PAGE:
Country of Origin: Great Britain
Height: 12–16 inches
Weight: 40–55 pounds
Coat: Short, straight, flat, close, fine, smooth, glossy
Colors: Brindle (all varieties), piebald, red, fawn, fallow, white
Registries (with Group): AKC (Non-Sporting); CKC (Non-Sporting); KC (Utility); UKC (Companion)
ORIGIN AND HISTORY
These dogs were first classified by cynologists as “bulldogs” in the 1630s, although mentioned in earlier texts under the names “bandogge” or “butcher’s dogge.” Bulldogs and Mastiffs probably shared a common ancestor—a large butcher’s dog called the Alaunt. Between the 13th and 19th centuries, ancestors of the Bulldog were used for the heinous sport of bullbaiting. Fortunately bullbaiting was banned in 1835, after which time the Bulldog evolved into the shorter, squatter dog we are familiar with today. He was also bred to be a kind companion, and many consider him a symbol of courage and tenacity.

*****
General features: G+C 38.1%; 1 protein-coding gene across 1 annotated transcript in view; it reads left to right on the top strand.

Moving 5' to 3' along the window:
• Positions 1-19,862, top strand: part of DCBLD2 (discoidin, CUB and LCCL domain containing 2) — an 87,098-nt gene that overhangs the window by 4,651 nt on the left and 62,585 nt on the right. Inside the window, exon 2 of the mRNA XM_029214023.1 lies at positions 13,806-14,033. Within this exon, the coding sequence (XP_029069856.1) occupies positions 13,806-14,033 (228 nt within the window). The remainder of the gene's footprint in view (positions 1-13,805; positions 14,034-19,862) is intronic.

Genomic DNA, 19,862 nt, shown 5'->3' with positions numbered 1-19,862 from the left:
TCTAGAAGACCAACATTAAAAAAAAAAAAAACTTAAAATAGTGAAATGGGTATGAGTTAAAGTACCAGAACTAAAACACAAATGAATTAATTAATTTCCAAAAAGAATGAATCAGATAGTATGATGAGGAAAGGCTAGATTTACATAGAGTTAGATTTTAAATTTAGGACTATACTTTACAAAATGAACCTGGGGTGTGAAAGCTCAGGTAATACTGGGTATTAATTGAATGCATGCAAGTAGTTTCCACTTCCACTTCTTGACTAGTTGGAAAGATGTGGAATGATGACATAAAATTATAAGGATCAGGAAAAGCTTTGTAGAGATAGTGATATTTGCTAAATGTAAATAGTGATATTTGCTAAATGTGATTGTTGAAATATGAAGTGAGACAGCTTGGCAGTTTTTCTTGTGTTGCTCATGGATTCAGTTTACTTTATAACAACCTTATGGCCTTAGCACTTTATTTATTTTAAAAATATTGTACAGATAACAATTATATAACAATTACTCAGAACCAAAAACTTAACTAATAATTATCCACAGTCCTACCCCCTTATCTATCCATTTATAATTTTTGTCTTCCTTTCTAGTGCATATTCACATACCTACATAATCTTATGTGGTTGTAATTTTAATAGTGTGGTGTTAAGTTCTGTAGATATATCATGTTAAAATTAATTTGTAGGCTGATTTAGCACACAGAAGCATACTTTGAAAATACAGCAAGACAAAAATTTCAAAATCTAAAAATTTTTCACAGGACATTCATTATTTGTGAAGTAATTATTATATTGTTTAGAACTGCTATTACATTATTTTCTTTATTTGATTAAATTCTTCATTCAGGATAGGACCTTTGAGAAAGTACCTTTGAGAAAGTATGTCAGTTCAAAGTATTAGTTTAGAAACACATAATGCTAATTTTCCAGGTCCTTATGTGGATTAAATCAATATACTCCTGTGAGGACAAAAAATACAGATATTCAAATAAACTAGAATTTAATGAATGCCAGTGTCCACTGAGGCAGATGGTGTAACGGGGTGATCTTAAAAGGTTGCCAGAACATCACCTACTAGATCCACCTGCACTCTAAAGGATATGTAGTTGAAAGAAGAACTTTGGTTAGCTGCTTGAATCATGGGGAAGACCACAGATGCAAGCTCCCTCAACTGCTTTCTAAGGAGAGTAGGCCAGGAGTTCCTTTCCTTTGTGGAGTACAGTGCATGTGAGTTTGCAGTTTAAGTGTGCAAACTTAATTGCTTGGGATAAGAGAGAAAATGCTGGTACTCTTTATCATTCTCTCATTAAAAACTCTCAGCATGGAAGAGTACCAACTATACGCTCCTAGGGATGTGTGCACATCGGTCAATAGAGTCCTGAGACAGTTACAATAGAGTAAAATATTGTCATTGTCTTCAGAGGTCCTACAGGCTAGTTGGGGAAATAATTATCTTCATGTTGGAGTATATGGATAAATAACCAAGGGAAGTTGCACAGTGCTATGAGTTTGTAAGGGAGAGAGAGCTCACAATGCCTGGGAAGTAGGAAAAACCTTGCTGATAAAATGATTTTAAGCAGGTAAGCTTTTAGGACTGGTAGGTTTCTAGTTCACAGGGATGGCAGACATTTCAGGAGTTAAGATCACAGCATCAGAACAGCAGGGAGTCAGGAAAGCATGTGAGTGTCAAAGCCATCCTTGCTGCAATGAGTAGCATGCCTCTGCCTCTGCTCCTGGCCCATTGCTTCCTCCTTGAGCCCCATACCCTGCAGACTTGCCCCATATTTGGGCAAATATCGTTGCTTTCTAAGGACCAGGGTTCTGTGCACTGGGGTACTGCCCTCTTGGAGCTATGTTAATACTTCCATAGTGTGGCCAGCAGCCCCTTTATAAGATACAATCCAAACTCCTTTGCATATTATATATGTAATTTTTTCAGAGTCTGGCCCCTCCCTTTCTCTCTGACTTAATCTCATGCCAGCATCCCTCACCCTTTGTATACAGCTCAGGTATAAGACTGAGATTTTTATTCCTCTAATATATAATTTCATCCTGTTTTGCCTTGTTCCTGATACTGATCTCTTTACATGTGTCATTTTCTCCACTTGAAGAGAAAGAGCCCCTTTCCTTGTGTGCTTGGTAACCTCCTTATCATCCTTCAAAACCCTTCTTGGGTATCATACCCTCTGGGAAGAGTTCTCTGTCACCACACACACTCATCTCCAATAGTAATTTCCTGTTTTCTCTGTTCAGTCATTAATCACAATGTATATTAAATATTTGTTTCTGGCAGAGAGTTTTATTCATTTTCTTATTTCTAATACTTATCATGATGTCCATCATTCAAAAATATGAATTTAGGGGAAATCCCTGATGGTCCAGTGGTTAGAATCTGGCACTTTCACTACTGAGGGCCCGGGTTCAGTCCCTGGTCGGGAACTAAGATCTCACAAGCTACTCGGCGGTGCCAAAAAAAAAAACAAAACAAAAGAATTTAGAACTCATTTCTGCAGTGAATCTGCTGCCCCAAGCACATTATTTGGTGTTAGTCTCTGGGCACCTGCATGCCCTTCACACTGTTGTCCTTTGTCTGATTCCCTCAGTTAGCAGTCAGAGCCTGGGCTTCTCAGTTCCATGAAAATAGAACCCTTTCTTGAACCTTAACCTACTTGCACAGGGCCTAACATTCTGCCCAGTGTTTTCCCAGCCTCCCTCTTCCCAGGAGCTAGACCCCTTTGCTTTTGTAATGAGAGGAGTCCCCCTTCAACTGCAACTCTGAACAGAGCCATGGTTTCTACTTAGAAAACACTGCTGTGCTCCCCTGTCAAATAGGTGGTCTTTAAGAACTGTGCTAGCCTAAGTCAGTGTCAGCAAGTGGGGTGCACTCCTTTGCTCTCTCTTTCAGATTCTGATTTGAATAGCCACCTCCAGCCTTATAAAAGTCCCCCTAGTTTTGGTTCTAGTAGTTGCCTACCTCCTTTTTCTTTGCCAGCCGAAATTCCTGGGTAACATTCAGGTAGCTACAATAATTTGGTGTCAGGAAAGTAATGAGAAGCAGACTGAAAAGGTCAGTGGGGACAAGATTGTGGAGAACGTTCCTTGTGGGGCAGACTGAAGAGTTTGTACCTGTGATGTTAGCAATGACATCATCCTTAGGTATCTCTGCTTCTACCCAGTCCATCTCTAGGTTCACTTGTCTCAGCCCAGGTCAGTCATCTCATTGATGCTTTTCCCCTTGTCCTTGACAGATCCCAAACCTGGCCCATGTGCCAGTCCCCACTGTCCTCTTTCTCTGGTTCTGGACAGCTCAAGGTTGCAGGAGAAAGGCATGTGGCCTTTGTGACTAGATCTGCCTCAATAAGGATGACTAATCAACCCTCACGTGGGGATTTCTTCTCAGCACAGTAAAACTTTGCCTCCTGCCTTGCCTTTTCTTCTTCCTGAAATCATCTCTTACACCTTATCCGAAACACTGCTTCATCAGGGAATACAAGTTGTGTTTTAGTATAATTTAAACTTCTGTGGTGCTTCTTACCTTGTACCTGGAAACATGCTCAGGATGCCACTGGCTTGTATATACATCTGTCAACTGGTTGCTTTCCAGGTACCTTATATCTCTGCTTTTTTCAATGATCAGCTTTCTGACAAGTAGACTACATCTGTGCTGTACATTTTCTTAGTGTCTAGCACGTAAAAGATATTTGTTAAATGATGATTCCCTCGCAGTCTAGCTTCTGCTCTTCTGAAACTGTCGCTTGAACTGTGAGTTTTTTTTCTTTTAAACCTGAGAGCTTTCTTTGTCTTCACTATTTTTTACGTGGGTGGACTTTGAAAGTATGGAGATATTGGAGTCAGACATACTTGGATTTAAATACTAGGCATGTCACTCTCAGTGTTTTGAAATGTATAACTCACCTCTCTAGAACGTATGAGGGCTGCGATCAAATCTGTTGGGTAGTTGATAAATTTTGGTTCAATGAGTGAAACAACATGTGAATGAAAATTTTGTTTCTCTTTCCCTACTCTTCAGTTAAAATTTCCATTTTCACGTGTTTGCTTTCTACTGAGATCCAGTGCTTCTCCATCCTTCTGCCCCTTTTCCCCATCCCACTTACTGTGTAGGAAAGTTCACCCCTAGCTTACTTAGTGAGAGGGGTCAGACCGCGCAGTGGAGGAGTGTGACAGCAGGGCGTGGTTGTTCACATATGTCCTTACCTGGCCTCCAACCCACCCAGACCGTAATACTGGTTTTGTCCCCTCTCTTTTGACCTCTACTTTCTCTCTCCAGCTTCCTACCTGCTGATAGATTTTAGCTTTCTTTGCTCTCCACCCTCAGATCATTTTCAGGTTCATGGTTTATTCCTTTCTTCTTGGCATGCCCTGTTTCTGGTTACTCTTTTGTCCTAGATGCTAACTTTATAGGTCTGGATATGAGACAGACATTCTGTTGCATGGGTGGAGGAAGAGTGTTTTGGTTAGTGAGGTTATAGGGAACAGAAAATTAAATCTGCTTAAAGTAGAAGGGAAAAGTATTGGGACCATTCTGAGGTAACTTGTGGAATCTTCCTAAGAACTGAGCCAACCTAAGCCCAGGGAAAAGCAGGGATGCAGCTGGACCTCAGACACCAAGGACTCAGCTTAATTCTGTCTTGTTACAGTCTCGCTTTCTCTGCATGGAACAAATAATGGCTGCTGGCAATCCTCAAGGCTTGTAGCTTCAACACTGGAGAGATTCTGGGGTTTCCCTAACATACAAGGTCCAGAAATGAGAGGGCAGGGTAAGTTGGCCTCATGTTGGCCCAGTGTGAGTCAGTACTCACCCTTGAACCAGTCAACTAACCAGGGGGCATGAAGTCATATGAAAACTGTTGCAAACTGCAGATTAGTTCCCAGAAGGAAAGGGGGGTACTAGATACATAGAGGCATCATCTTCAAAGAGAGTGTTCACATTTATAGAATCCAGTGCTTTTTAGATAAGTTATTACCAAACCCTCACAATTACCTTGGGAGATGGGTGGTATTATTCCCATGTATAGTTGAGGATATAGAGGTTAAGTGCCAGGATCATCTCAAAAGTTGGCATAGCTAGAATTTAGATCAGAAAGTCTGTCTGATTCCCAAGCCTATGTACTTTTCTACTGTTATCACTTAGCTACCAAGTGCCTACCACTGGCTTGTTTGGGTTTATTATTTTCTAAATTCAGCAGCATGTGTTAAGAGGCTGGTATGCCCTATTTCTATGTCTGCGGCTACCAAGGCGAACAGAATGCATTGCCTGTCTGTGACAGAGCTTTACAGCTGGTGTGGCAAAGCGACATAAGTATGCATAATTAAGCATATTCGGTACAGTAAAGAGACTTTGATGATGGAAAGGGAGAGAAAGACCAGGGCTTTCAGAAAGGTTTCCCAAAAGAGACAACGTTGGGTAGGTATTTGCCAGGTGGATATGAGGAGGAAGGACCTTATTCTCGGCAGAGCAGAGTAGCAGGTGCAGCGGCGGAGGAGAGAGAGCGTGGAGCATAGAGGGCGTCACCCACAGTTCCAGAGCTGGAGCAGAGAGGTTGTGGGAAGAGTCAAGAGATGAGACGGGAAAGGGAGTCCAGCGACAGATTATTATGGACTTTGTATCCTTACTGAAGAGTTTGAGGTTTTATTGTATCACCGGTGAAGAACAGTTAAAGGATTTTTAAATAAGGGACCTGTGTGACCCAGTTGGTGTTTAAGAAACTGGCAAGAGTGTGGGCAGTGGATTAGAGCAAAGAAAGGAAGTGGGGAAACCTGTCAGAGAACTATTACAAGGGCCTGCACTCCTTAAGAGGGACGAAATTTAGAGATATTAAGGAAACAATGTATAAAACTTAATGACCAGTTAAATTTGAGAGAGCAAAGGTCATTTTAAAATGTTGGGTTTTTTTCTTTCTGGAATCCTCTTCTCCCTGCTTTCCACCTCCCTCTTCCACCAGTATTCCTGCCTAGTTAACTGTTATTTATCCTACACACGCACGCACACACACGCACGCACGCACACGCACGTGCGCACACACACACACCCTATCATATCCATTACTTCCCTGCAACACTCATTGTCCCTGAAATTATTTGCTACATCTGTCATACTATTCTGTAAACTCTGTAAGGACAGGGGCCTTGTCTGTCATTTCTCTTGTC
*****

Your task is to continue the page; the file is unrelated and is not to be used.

Despite his tough beginnings, the Bulldog is probably one of the gentlest breeds. He retains a strong protective instinct, though, and makes a wonderful watchdog. He is extremely affectionate with his family and craves their affection and attention. Gentle with children, agreeable with other pets (especially if socialized to them from an early age), today’s Bulldog wants to make those around him happy—and usually succeeds.
- Exercise: His short nose and broad head make breathing somewhat difficult for the Bulldog, who shouldn’t be overstressed with exercise. A simple stroll or the workout he gets keeping up with his family will fulfill his needs.
- Grooming: His short coat is easy to care for—brushing with a soft brush a few times a week will keep him looking good. The wrinkles around his eyes and nose need regular attention, as they need to be kept clean and dry to ward off infection.
- Life Span: 10 to 12 years.
- Training: The Bulldog needs early training from someone who appreciates that it may take him a little longer to learn than some of the more obedience-oriented breeds. His charm and steady temperament win him friends and fans wherever he goes, so socializing him to people is no problem.
Excerpted from World Atlas of Dog Breeds, 6th Edition. © 2009 T.F.H. Publications, Inc. Used by Permission.